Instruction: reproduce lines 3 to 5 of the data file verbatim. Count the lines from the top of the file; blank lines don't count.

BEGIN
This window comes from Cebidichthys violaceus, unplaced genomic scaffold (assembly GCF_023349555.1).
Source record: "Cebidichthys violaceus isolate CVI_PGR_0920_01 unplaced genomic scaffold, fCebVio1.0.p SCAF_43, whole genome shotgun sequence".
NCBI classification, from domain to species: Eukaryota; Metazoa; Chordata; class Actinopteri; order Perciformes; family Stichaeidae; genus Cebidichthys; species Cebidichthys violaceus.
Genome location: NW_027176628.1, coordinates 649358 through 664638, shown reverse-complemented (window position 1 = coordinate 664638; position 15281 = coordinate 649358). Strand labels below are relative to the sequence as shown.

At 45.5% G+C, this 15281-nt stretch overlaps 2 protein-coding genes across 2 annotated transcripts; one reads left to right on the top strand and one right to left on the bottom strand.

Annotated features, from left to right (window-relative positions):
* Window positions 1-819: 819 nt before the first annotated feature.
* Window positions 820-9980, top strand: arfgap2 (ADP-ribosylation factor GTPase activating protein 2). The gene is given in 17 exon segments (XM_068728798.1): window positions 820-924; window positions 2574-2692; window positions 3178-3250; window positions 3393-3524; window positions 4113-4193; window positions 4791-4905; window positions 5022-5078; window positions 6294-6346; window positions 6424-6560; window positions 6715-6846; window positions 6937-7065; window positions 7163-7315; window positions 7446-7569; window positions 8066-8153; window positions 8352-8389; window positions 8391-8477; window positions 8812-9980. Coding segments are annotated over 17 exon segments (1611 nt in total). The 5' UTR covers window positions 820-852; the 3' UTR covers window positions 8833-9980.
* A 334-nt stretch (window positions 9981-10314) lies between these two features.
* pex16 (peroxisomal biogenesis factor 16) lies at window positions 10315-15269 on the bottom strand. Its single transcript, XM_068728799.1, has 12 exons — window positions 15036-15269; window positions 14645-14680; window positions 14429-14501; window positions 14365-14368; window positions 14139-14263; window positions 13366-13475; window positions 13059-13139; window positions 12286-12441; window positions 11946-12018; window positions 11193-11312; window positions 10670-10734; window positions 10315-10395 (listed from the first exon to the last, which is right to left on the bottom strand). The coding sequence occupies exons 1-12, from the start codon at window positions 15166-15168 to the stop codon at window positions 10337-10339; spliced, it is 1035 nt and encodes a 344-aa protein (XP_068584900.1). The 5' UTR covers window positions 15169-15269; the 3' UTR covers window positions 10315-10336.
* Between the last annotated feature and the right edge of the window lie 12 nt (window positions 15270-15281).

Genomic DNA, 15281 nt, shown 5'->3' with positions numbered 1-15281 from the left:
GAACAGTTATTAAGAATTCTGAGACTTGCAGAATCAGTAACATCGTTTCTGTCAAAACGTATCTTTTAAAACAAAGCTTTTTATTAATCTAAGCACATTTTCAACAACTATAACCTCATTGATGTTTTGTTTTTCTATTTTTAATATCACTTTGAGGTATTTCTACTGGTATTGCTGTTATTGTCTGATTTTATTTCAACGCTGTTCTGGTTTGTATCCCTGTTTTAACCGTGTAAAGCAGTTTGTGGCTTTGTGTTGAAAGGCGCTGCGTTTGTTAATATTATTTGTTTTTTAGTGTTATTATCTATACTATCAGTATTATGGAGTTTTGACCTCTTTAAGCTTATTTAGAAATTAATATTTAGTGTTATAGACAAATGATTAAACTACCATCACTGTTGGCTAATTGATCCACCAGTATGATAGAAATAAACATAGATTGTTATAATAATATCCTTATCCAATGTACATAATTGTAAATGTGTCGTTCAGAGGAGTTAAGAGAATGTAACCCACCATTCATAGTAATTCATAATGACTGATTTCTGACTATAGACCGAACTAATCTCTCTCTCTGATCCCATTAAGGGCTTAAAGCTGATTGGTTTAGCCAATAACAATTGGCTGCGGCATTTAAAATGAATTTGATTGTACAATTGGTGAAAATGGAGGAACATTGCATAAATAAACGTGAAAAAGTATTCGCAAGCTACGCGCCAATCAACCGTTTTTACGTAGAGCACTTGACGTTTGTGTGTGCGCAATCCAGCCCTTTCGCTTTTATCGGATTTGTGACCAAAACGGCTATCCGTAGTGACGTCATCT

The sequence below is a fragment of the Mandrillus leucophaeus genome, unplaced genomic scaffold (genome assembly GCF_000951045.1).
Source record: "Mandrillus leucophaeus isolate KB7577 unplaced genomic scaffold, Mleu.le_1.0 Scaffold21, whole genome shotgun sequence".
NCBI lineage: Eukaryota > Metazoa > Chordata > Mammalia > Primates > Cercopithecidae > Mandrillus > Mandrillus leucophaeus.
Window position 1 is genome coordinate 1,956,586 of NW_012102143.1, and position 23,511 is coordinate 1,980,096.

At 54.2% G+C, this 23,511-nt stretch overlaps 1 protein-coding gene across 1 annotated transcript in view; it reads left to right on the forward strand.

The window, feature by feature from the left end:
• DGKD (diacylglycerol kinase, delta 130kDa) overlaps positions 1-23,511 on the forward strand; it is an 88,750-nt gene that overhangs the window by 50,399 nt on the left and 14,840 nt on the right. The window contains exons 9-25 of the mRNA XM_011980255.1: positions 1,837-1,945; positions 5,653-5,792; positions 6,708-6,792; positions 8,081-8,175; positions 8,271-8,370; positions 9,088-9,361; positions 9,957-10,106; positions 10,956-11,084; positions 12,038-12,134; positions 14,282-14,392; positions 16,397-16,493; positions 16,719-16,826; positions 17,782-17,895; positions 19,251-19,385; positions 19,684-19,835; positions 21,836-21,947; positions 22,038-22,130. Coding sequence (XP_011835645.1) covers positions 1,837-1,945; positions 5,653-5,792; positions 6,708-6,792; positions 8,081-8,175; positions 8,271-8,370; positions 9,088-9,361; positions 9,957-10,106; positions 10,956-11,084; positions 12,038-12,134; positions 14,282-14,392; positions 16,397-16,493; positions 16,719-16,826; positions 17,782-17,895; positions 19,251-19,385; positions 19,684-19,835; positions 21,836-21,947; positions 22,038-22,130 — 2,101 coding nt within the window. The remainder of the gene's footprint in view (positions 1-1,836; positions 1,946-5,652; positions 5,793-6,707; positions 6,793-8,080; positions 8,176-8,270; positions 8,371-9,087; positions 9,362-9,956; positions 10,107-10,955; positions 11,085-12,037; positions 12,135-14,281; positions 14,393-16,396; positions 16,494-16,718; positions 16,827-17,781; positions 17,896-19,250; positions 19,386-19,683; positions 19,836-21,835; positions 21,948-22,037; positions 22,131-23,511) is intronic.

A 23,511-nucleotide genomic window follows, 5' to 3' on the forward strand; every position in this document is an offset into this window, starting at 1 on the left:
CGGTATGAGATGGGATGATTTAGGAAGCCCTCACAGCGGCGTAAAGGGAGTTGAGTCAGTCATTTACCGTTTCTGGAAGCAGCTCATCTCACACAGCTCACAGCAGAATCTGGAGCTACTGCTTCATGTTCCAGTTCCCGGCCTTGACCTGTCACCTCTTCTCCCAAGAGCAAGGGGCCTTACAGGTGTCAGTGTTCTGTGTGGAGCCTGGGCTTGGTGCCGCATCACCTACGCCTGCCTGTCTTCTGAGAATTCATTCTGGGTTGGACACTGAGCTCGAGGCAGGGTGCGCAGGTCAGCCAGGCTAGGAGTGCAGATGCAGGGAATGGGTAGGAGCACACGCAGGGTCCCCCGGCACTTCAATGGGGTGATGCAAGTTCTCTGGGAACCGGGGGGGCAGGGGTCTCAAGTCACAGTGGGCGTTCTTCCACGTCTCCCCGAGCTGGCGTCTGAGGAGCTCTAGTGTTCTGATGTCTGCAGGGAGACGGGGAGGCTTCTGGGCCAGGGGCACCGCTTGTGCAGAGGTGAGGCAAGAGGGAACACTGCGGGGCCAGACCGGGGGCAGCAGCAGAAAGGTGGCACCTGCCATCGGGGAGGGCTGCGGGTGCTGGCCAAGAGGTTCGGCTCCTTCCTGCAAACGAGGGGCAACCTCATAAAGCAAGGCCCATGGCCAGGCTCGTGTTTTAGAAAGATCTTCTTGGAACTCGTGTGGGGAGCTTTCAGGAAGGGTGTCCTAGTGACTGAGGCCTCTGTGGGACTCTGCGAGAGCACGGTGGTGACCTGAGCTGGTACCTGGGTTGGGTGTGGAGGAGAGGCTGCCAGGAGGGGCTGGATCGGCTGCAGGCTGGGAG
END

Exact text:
NCBI classification, from domain to species: Eukaryota; Metazoa; Chordata; class Actinopteri; order Perciformes; family Stichaeidae; genus Cebidichthys; species Cebidichthys violaceus.
Genome location: NW_027176628.1, coordinates 649358 through 664638, shown reverse-complemented (window position 1 = coordinate 664638; position 15281 = coordinate 649358). Strand labels below are relative to the sequence as shown.

At 45.5% G+C, this 15281-nt stretch overlaps 2 protein-coding genes across 2 annotated transcripts; one reads left to right on the top strand and one right to left on the bottom strand.